What were you doing on October 9th, 2012?

P1020734-aMe? I was complaining about being back at work after an indulgent Thanksgiving, feeling as stuffed as the turkey I had eaten that weekend.

Meanwhile, in Pakistan, fourteen-year-old Malala Yousafzai was being shot in the head at point blank range on her daily journey home from school. Malala was targeted by the Taliban because she refused to let them take her right to education and her voice. Because she was a woman. Because she was a threat.

I am Malala is an insightful and revolutionary read from start to finish. It tells the first-hand story of this bright, young Pashtun girl, from her childhood in the Swat Valley (a valley which was later ravaged by terrorism) to her miraculous recovery and new life as a global ambassador for education. Despite the grievous nature of the subject, her courage, love and hope are detectable throughout the pages and help the reader to focus on the positive effects which have resulted from her brutal attack.

British journalist Christina Lamb OBE co-wrote the memoir after spending a year with Malala, helping her to relate her story to a global audience. Ghostwriting can often compromise authenticity but, it is important to note that this is not the case here: the young girl’s spirited voice remains vehement throughout.

The book is remarkably humbling, and as a young woman from a Western society, makes me very thankful for the opportunities I have had in my life. We are all guilty of taking things for granted, but sometimes it is important to step back and evaluate ourselves. Reading this book not only helped me to do that, but taught me a lot about Pashtun culture, oppression, and the intricacies of the global events of the early 21st century, bringing home the hard-hitting human cost of war.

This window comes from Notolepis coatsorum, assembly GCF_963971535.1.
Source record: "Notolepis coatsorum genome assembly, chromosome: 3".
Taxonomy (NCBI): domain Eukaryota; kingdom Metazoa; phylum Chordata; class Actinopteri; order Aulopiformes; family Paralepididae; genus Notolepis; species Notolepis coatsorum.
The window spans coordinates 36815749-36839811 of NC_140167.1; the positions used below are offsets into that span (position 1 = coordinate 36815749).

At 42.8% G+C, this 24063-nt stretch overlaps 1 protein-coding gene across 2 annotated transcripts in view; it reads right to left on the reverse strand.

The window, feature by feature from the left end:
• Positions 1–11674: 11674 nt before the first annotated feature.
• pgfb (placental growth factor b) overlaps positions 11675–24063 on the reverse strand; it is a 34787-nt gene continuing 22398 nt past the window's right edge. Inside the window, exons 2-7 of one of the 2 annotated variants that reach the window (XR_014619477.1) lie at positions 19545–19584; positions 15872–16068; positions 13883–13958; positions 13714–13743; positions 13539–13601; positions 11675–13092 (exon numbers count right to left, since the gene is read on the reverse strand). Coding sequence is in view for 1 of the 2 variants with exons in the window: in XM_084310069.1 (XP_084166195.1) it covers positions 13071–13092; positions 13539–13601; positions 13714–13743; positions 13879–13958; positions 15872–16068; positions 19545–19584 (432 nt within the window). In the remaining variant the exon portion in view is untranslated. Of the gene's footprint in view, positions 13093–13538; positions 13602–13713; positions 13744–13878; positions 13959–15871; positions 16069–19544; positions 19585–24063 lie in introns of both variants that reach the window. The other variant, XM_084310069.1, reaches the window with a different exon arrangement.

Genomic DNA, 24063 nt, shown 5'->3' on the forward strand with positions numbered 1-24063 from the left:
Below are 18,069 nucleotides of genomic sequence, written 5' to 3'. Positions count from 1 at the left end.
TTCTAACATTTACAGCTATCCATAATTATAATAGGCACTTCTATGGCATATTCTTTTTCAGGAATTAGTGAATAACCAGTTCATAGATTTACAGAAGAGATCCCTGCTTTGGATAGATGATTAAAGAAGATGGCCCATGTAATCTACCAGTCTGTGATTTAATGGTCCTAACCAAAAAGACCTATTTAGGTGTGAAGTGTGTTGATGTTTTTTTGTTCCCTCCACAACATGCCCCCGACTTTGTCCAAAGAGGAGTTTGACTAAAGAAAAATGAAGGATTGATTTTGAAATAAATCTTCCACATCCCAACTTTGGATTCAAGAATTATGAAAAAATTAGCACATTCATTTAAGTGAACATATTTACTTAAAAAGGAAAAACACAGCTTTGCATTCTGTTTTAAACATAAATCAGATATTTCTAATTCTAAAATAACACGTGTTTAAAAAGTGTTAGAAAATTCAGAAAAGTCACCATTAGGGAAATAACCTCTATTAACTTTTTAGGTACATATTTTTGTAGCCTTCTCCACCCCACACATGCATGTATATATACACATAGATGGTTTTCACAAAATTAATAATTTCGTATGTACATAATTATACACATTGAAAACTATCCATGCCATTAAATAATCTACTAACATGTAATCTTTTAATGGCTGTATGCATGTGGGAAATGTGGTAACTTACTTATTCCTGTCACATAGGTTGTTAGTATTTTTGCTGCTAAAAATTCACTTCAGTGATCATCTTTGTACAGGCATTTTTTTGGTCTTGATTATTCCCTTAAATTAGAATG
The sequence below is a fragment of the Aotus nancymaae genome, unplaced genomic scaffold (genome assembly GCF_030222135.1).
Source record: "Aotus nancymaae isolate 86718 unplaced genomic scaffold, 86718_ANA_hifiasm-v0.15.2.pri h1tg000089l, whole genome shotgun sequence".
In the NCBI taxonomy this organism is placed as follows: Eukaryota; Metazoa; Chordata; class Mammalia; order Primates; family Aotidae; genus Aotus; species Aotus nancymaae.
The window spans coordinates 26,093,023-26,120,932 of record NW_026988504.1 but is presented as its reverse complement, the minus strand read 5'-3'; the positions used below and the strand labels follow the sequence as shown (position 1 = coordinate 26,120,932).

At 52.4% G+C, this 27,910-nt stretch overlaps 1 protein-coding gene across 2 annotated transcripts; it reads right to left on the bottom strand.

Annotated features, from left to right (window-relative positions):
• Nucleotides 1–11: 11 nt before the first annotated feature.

People like Malala Yousafzai do not come along often. Having recently lost one of our world’s most important political voices of reason, Nelson Mandela, it is comforting to know that Malala is just beginning her journey. Her incredible story and relentless courage have rightfully given her a global platform to enforce political change; she has recently spoken at the United Nations assembly and is the youngest person ever to be nominated for the Nobel Peace Prize. I am thoroughly convinced that she will change the world.

“When someone takes away your pens you realize quite how important education is.”

However, she will do this faster with our help so if you can, please donate to the Malala Fund at www.malalafund.org. and join her in speaking up for a future of equality and education.

Much Love,

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